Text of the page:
Functional Biology Final review

Topics: DNA, Cell, Protein Pages: 19 (7759 words) Published: November 2, 2014

BIO- FINAL EXAM REVEW SHEET
This is a comprehensive review of material from exams 1-3. Please study your class notes/powerpoint slides and read the chapters listed in your syllabus to study for all new material. What are the characteristics of living organisms?

Acquire and use energy
Made up of other cells
Process information
Can replicate itself (can reproduce)
Population evolves (they evolve)
What are the characteristics of cells?
Contain genetic information
Can duplicate themselves
Have a cell membrane
Have a cytoplasm
Have ribosomes
The structure of a cell is closely correlated with its function Cells are dynamic thousands of chemical reactions occur in each second Most cells are capable of division
What is a scientific theory? How does this differ from everyday usage of the term “theory”? An explanation for a very general class of phenomena or observations that are supported by a wide body of evidence. A scientific theory summarizes a hypothesis of group of hypotheses that have been supported with repeated testing. If enough evidence accumulates to support a hypothesis, it moves to the next step- known as a theory- in the scientific method and becomes accepted as a valid explanation of a phenomenon When used in non-scientific context, the word “theory” implies that something is unproven or speculative. As used in science, however, a theory is an explanation or model based on observation, experimentation, and reasoning, especially one that has been tested and confirmed as a general principle helping to explain and predict natural phenomena Scientific theories are testable explanations, not speculative guesses What are the two components of a scientific theory?

Null hypothesis
Alternative hypothesis
Pattern component (based on observation)
Process component (based on experimentation)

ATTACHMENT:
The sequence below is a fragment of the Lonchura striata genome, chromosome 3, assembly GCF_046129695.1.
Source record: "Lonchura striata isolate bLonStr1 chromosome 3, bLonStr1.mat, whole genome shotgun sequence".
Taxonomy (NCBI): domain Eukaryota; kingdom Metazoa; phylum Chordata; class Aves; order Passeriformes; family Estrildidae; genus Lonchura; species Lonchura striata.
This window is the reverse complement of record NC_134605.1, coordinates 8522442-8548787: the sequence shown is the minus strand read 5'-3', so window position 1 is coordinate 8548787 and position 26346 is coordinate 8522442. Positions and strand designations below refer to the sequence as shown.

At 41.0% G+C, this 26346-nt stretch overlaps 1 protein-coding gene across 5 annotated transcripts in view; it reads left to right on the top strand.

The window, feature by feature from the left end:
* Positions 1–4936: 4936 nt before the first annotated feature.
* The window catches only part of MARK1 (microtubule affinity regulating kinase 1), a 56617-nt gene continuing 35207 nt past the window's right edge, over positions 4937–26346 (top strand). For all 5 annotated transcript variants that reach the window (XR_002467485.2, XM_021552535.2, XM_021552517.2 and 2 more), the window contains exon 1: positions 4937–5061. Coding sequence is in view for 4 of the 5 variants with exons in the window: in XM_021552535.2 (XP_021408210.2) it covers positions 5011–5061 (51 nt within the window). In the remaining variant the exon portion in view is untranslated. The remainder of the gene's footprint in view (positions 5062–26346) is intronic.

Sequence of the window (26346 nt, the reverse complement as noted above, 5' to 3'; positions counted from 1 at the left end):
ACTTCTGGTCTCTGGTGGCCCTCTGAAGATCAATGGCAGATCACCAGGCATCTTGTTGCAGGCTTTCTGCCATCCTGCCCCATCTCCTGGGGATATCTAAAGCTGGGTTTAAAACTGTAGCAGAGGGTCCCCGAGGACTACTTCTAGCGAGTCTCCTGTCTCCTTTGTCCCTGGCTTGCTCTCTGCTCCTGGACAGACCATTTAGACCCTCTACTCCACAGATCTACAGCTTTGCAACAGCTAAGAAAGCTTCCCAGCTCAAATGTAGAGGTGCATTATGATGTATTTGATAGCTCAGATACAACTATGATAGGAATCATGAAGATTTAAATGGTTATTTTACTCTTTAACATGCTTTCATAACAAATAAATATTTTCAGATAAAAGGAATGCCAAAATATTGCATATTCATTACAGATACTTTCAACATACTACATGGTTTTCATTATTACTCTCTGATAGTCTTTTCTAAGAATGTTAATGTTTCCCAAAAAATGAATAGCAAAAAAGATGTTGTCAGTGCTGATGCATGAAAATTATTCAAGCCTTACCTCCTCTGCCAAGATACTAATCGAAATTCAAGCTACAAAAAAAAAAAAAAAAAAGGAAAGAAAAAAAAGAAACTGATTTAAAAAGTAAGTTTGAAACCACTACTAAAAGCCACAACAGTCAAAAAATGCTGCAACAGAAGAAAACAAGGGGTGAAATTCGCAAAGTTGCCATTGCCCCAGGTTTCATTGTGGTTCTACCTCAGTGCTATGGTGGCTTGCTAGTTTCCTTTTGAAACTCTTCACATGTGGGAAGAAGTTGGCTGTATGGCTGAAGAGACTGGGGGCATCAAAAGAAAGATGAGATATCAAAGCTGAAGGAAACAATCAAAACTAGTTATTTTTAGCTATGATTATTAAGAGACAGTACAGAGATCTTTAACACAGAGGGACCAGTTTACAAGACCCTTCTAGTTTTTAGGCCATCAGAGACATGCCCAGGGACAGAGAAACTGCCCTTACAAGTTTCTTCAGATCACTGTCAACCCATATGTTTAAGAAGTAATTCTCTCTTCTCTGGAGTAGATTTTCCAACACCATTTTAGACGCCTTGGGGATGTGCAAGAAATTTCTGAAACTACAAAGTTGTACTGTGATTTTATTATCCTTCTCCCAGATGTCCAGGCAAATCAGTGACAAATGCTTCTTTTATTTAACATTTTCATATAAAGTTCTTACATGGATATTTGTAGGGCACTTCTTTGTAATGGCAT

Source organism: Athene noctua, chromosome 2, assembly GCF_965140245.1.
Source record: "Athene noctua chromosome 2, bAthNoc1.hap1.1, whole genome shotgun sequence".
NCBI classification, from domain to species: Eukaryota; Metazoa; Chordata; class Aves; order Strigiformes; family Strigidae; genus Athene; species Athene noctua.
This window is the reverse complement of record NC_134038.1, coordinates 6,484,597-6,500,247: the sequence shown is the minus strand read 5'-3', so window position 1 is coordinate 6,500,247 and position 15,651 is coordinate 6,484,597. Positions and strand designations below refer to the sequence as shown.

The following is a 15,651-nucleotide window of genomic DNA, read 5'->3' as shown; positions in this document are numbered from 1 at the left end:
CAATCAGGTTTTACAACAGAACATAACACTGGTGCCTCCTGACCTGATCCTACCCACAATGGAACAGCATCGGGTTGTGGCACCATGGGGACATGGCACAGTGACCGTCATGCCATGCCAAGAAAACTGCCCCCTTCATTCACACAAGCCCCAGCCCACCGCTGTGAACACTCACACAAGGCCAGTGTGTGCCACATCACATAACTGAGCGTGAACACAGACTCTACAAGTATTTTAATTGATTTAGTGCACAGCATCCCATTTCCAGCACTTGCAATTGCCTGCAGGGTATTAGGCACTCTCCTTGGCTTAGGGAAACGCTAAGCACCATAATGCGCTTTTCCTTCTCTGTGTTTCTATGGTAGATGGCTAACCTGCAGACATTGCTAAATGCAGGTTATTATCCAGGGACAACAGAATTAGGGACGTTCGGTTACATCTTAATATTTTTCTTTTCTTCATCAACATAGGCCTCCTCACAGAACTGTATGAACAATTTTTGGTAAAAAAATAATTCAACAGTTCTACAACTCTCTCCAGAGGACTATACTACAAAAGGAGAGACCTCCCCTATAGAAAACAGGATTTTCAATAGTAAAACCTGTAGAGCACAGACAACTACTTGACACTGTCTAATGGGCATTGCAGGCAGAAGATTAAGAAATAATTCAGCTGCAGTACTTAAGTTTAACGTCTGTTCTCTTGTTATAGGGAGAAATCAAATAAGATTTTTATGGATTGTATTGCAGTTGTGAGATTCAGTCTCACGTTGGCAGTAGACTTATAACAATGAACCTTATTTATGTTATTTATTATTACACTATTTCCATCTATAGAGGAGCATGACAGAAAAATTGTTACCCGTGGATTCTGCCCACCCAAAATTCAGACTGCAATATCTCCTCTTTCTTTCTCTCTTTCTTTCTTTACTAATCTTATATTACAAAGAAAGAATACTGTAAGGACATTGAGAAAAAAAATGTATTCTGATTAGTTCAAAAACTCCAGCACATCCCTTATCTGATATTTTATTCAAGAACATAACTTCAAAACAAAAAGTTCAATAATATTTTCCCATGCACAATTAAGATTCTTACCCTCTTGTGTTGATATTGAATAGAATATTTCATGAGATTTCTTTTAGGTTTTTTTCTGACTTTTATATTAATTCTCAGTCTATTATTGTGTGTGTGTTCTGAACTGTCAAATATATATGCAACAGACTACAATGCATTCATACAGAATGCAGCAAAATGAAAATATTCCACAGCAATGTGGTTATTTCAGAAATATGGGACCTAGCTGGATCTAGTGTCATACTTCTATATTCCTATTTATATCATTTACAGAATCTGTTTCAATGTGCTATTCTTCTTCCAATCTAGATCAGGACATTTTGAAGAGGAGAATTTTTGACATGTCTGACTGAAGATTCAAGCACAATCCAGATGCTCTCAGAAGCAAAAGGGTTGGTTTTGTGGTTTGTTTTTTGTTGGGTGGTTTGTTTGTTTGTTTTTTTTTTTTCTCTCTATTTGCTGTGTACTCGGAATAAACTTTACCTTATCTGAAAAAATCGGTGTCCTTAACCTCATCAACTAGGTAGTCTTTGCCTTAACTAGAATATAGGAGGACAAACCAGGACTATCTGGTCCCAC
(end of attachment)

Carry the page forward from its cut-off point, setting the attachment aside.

The two critical components of a scientific theory is that it provides explanations and predictions that can be trusted Describe the cell theory
All organisms are made of cells.
The cell theory and theory of evolution address fundamental questions: What are organisms made of?
Where do they come from?
It also states that all organisms are made of cells (this formed only the first part of the cell theory). The complete cell theory can be stated as follows: “All organisms are made of cells, and all cells come from preexisting cells.” The cell theory was a direct challenge to the prevailing explanation of where cells come from, called spontaneous generation Pattern- all material is made of cells

Organisms and their characteristics change; living populations change Process- Pasteur’s experiment that rejected spontaneous
Field studies have proved this
What are the two main types of cells?
Prokaryotes
Eukaryotes
Describe prokaryotic cells with regard to: DNA storage/organization, site of protein synthesis, membranes. Have no membrane bound organelles
DNA is circular, organized in a nucleoid region
Protein synthesis takes place in ribosomes
DNA storage/organization DOES NOT have a nucleus but contains a nucleoid region where DNA is stored Site of protein synthesis: Proteins are synthesized in the ribosomes found in the prokaryotic cell Describe eukaryotic cells with regard to: DNA storage/organization, site of protein synthesis, membranes. Membrane bound organelles

DNA located in the nucleus
Proteins synthesized in both rough ER and ribosomes
What type of cells from Q6 have membrane bound organelles?
Eukaryotes
Nucleus
ER
Golgi apparatus
Lysosomes
Endosomes
Mitochondria
What are the advantages of membrane-bound organelles?
Reactions occur more efficiently
Has the ability to protect the cell from unwanted side effects

For the following cellular organelles (1) be able to identify and (2) describe their function: ribosomes, nucleus, endoplasmic reticulum (rough and smooth), peroxisome, lysosome, mitochondria, vacuoles, chloroplast Ribosomes- Synthesize proteins

Nucleus- Carries...
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